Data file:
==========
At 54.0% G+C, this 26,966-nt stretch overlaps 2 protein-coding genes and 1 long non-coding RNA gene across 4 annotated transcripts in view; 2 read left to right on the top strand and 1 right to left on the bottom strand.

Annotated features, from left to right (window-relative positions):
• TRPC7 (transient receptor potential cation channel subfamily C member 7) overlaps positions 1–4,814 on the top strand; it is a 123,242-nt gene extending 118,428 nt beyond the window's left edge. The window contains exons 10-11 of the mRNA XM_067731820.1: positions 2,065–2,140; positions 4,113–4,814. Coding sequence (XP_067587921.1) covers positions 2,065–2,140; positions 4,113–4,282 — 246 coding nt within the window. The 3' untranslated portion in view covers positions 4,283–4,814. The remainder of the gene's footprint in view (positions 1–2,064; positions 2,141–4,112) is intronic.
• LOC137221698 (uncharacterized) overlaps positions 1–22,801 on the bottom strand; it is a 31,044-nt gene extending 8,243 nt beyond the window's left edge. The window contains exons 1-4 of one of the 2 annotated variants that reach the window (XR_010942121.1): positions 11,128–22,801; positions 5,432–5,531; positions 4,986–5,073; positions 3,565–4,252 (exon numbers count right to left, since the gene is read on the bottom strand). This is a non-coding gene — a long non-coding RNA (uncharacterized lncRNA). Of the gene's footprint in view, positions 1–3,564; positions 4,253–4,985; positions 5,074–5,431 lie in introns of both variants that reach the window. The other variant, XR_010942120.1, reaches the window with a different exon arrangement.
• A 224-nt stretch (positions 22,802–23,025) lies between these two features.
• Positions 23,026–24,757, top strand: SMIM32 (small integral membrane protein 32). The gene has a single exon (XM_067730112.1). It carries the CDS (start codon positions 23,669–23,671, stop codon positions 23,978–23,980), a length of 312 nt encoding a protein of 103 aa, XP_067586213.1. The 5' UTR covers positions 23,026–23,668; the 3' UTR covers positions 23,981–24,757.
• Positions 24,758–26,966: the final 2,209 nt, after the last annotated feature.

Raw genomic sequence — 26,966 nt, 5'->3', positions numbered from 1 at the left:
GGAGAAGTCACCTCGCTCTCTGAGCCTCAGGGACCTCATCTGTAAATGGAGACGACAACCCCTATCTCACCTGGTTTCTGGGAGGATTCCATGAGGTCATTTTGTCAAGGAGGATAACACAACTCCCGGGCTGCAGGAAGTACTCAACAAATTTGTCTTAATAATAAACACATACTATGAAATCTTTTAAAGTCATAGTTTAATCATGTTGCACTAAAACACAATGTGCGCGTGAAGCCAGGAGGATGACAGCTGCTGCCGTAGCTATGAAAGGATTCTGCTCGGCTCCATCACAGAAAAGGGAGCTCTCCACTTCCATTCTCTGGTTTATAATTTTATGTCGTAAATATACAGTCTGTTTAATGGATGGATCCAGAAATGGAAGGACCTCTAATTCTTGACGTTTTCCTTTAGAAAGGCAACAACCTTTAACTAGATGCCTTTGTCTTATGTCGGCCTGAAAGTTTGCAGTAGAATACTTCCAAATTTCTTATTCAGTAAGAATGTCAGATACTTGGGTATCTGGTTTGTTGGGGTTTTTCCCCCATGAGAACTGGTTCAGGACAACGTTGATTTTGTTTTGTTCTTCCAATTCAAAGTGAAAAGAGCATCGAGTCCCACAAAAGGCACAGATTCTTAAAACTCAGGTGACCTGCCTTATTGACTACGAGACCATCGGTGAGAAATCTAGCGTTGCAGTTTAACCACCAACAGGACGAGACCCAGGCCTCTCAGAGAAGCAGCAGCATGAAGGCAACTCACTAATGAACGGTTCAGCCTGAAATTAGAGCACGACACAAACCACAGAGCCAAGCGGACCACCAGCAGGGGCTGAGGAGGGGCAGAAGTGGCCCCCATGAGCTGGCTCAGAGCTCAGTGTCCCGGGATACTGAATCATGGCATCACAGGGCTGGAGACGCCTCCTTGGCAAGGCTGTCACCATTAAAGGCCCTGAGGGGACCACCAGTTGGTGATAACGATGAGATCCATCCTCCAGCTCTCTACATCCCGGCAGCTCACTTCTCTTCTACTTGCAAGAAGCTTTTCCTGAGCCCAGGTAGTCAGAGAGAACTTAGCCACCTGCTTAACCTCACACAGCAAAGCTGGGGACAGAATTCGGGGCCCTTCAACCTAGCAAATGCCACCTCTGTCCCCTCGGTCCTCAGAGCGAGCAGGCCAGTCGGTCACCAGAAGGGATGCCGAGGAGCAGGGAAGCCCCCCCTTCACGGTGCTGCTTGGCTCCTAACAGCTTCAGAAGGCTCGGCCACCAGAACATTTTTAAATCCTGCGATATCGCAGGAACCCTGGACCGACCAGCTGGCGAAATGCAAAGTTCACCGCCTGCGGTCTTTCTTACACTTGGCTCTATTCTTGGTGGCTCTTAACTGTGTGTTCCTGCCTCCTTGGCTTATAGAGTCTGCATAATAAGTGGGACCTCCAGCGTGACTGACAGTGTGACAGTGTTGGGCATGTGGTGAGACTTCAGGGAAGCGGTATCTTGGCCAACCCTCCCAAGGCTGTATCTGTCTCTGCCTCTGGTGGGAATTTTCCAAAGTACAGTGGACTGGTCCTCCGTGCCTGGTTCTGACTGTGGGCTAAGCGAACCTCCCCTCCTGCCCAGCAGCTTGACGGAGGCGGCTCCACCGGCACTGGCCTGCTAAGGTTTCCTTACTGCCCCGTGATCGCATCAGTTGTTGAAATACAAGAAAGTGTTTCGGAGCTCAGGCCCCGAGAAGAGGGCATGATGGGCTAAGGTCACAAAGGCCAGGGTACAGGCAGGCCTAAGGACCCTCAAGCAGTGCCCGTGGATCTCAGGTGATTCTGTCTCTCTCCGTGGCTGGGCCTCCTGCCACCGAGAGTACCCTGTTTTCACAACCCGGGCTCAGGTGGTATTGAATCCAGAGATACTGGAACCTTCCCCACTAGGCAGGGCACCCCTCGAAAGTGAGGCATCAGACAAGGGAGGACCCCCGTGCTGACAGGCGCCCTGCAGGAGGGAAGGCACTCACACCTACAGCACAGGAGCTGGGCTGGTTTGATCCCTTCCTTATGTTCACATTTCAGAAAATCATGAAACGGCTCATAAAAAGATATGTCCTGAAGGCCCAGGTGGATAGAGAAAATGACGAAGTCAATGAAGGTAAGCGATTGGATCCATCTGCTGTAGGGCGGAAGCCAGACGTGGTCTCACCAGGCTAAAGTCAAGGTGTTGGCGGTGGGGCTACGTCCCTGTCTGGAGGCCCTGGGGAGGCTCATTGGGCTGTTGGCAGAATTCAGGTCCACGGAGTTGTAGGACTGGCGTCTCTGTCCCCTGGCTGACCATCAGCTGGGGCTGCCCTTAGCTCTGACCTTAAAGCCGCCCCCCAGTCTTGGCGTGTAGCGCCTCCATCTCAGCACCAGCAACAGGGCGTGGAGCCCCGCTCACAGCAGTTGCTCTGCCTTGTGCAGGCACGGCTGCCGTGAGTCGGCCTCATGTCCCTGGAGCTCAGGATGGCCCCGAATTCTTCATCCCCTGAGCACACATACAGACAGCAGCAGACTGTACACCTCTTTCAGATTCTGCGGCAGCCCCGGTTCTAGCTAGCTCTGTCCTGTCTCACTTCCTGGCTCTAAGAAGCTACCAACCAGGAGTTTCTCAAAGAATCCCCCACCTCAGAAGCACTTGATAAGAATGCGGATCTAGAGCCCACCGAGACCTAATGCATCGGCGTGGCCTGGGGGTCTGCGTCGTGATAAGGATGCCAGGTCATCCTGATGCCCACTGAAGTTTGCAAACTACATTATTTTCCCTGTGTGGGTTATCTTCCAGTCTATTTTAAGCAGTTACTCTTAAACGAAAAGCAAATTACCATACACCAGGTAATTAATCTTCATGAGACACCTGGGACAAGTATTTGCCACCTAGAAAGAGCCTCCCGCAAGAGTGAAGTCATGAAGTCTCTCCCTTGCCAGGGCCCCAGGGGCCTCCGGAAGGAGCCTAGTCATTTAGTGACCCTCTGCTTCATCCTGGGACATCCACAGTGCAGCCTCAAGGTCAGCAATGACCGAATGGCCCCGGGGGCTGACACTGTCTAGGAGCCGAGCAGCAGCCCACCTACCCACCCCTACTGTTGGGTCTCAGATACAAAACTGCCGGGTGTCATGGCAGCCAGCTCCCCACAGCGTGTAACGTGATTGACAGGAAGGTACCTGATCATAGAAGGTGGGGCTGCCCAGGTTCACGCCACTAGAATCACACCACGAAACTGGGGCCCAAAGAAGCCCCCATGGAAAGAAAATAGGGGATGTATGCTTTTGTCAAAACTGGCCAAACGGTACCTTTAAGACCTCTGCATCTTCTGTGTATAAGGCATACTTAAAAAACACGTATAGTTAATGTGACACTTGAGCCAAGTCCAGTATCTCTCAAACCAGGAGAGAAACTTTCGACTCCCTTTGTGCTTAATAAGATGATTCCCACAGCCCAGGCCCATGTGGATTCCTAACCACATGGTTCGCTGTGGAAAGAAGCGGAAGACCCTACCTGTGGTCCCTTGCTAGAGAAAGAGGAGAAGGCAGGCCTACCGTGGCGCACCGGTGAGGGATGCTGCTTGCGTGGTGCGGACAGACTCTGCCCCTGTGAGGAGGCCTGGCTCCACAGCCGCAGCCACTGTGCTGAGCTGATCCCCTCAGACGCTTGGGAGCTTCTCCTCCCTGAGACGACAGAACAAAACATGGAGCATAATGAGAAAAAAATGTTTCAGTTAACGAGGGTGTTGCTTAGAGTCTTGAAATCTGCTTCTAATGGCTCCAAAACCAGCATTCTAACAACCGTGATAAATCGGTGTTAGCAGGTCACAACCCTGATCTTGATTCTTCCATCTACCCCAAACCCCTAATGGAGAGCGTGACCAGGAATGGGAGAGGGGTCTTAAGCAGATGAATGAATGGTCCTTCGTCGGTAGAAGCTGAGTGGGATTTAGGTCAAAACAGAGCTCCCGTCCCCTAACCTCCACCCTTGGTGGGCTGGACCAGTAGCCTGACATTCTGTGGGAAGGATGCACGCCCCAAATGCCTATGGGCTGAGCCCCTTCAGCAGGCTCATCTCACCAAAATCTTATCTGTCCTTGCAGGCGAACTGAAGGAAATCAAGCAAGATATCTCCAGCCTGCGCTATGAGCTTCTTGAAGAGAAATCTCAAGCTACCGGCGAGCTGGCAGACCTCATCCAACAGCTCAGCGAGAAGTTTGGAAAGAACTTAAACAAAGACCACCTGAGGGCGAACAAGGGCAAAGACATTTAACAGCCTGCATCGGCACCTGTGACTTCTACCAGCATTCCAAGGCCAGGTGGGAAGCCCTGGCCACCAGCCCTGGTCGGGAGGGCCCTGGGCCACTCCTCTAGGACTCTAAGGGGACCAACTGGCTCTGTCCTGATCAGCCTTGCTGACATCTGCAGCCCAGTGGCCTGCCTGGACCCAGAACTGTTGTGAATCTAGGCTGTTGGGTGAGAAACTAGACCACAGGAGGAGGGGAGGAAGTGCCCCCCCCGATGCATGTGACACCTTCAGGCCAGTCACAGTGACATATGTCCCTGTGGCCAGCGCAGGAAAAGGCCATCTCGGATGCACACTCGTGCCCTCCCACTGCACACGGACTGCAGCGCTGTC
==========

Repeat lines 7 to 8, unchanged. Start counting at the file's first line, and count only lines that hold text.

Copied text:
• Positions 24,758–26,966: the final 2,209 nt, after the last annotated feature.

Raw genomic sequence — 26,966 nt, 5'->3', positions numbered from 1 at the left: